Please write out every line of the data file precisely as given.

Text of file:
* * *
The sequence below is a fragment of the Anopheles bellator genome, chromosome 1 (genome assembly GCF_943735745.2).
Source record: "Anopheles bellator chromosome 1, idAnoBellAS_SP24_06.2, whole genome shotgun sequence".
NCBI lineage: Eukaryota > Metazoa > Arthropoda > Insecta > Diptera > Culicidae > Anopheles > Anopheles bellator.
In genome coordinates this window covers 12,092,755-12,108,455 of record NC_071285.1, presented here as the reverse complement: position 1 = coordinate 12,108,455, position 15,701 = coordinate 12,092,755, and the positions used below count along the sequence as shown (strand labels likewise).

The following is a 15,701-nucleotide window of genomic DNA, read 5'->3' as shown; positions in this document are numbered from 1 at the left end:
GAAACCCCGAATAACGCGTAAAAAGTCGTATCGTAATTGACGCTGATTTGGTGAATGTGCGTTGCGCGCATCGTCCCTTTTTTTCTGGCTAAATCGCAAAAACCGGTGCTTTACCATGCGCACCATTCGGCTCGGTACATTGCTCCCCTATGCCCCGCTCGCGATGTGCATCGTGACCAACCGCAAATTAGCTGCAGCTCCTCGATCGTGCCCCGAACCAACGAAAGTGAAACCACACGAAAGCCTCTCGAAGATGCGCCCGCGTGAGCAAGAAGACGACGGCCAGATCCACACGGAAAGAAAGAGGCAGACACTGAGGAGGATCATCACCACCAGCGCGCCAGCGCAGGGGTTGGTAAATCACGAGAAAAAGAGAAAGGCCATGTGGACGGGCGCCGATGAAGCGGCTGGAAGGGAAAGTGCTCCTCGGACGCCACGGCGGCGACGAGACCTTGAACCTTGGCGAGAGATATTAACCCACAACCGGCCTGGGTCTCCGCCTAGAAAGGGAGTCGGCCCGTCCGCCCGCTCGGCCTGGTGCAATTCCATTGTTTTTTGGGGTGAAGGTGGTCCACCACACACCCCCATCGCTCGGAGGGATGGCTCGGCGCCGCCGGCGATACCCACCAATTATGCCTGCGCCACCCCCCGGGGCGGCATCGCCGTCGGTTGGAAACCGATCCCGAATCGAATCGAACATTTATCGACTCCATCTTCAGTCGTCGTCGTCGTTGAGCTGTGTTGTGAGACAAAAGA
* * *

The sequence below is a fragment of the Anopheles bellator genome, chromosome 1 (genome assembly GCF_943735745.2).
Source record: "Anopheles bellator chromosome 1, idAnoBellAS_SP24_06.2, whole genome shotgun sequence".
NCBI lineage: Eukaryota > Metazoa > Arthropoda > Insecta > Diptera > Culicidae > Anopheles > Anopheles bellator.
In genome coordinates this window covers 12,092,755-12,108,455 of record NC_071285.1, presented here as the reverse complement: position 1 = coordinate 12,108,455, position 15,701 = coordinate 12,092,755, and the positions used below count along the sequence as shown (strand labels likewise).

The following is a 15,701-nucleotide window of genomic DNA, read 5'->3' as shown; positions in this document are numbered from 1 at the left end:
GAAACCCCGAATAACGCGTAAAAAGTCGTATCGTAATTGACGCTGATTTGGTGAATGTGCGTTGCGCGCATCGTCCCTTTTTTTCTGGCTAAATCGCAAAAACCGGTGCTTTACCATGCGCACCATTCGGCTCGGTACATTGCTCCCCTATGCCCCGCTCGCGATGTGCATCGTGACCAACCGCAAATTAGCTGCAGCTCCTCGATCGTGCCCCGAACCAACGAAAGTGAAACCACACGAAAGCCTCTCGAAGATGCGCCCGCGTGAGCAAGAAGACGACGGCCAGATCCACACGGAAAGAAAGAGGCAGACACTGAGGAGGATCATCACCACCAGCGCGCCAGCGCAGGGGTTGGTAAATCACGAGAAAAAGAGAAAGGCCATGTGGACGGGCGCCGATGAAGCGGCTGGAAGGGAAAGTGCTCCTCGGACGCCACGGCGGCGACGAGACCTTGAACCTTGGCGAGAGATATTAACCCACAACCGGCCTGGGTCTCCGCCTAGAAAGGGAGTCGGCCCGTCCGCCCGCTCGGCCTGGTGCAATTCCATTGTTTTTTGGGGTGAAGGTGGTCCACCACACACCCCCATCGCTCGGAGGGATGGCTCGGCGCCGCCGGCGATACCCACCAATTATGCCTGCGCCACCCCCCGGGGCGGCATCGCCGTCGGTTGGAAACCGATCCCGAATCGAATCGAACATTTATCGACTCCATCTTCAGTCGTCGTCGTCGTTGAGCTGTGTTGTGAGACAAAAGA